Target Stock Looks Like a Short-Term and Long-Term Winner

It wasn’t that long ago that Target (NYSE:TGT) seemed like it was in trouble, and TGT stock was “dead money.”

Image of the Target (TGT) logo on a storefront.

Source: jejim / Shutterstock.com

Between 2013 and 2018, with only a few exceptions TGT stock traded between $60 and $80. The lack of returns wasn’t happening because the market was ignoring Target, one of the country’s biggest retailers. It was a direct effect of relatively weak results.

From FY2012 to FY2017 (Target fiscal years end early the following February), Target’s total revenue didn’t move. Some modest external impacts, such as the sale of pharmacy clinics as well as accounting changes, did depress revenue. But comparable sales were incredibly weak, including declines in FY2013 and FY2016.

Same-store sales are the lifeblood of a retailer — and particularly a mature retailer like Target. The company’s weak performance suggested it wasn’t keeping up with the changing retail landscape, in which e-commerce took ever-higher market share.

Target started playing catch-up a few years back. It spent heavily to build out its own “omnichannel” business. And it has succeeded.

Same-store sales have accelerated. Profit margins are expanding. And TGT stock has roughly tripled to over $200 per share.

What’s really exciting is that the rally isn’t over yet.

Understanding the Retail Model

The same reason Target struggled for years last decade is the same reason it’s doing so well this decade.

The retail model is not easy. It includes an enormous amount of fixed costs, rent and labor chief among them. It’s also not enormously profitable as a percentage of overall sales.

So same-store sales, in particular, have an enormous impact on overall profitability. Target is an instructive example.

Target’s operating profit in FY2020 was just over 7% of total sales. And that’s actually a pretty good figure by the standards of big-box retail. Its gross margins were 28.4%.

Let’s take that model and cut revenue ($92.4 billion last year) by 10%. All the fixed costs are held the same. That $92.4 billion in lost revenue reduces gross profit by $2.6 billion (as Target turns about 28.4 cents of each dollar into gross profit).

That figure is more than 40% of the company’s total pre-tax profit last year, excluding a non-cash charge related to debt retirement.

The math works the other way too, of course. Increase revenue by 10% and pre-tax profit gains more than 40%.

This math is too simplistic, admittedly. But the broad point holds. The retail model has what is known as “operating leverage.” Movements in revenue are amplified by the time they get to the bottom line.

This is why, for instance, we’ve seen so many brick-and-mortar retail bankruptcies of late, even before the novel coronavirus pandemic. Sales didn’t suddenly plunge 75% for some of those companies. But they didn’t have to. Lose incremental traffic and incremental sales, and profits turn into losses relatively quickly.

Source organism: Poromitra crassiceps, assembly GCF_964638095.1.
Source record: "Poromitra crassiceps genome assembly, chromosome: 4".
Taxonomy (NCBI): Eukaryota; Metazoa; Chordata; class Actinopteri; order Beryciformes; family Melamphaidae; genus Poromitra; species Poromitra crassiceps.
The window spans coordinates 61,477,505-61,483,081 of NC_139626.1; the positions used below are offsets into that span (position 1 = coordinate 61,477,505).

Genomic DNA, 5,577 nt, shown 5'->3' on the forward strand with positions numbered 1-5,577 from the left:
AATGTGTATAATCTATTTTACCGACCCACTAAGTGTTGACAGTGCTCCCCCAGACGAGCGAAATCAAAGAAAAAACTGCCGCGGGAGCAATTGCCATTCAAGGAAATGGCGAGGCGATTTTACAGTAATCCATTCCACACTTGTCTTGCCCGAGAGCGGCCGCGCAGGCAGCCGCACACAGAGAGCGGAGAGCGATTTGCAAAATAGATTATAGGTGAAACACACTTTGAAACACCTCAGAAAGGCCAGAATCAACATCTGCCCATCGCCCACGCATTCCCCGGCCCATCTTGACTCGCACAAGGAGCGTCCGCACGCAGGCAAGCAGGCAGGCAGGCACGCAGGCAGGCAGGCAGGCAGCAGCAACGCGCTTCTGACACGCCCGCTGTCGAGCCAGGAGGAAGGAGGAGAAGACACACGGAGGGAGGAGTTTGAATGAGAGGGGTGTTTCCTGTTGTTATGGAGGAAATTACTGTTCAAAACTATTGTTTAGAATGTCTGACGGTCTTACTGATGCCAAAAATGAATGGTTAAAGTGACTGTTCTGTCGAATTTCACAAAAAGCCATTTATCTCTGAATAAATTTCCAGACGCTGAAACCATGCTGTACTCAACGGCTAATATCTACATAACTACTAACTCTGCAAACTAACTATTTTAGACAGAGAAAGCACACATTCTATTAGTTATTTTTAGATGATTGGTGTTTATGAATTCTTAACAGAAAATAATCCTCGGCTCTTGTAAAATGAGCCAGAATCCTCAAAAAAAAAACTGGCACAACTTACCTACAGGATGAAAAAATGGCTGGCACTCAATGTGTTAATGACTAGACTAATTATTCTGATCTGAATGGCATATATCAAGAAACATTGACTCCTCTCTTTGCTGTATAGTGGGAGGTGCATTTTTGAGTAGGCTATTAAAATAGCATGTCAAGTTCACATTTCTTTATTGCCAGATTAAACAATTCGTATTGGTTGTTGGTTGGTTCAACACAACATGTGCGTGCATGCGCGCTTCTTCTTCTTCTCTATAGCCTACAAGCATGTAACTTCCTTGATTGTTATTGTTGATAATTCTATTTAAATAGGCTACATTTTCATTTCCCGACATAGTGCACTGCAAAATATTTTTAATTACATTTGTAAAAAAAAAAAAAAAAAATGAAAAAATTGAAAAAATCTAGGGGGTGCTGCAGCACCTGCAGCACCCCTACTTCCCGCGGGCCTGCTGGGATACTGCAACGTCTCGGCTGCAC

The Stimulus Boost for Target

Of course, when you add that incremental traffic, profitability jumps in a hurry.

Here, too, Target is instructive. FY2020 revenue increased just shy of 20%, thanks in part to strong online sales driven by the pandemic. Adjusted earnings per share rose 47%, even with the company facing significant costs to deal with the pandemic and with the huge jump in e-commerce demand.

Obviously, growth is going to slow in FY2021. 2020 was an unusual year for every retailer — indeed for every company.

But there’s a short-term boost arriving: government stimulus checks. Those checks should support retail demand. And they should drive better-than-expected results for Target in the first half of FY2021.

Target’s performance this year, particularly by the time we get to the second quarter, is going to look potentially weak given how huge the year-prior growth was. But the stimulus can offset some of that pressure, and potentially lead to earnings beats that can be a catalyst for TGT stock.

The Long-Term Case for TGT Stock

While the stimulus is good news, it’s admittedly not a long-term reason to invest in TGT stock. It’s more of a trading thesis.

And we’re focused here on the long-term case. It’s strong as well.

The performance of the last couple of years highlights two key factors to remember.

First, as we noted, Target’s model shows impressive operating leverage. It was true last year and the year before, when same-store sales finally accelerated. 4% or 5% same-store sales might not sound like much, but they can drive double-digit growth in earnings per share — and that’s what really matters.

Second, the Target turnaround obviously has taken hold. The company has returned to leadership in U.S. retail. And explosive growth online means broader e-commerce is a benefit to its top line, instead of the threat it appeared to be just a couple of years ago.

To some extent, the market has figured out these two important pillars of the bull case. Again, TGT has roughly tripled. That’s in part because investors are applying a higher earnings multiple to TGT stock.

But a 21x forward earnings multiple hardly makes the stock expensive. It’s a multiple that doesn’t price in consistent, steady, double-digit increases in earnings.

That’s what Target has proven it’s capable of. As long as execution continues, there’s long-term upside in Target stock.

On the date of publication, neither Matt McCall nor the InvestorPlace Research Staff member primarily responsible for this article held (either directly or indirectly) any positions in the securities mentioned in the article.

Matthew McCall left Wall Street to actually help investors — by getting them into the world’s biggest, most revolutionary trends BEFORE anyone else. Click here to see what Matt has up his sleeve now.


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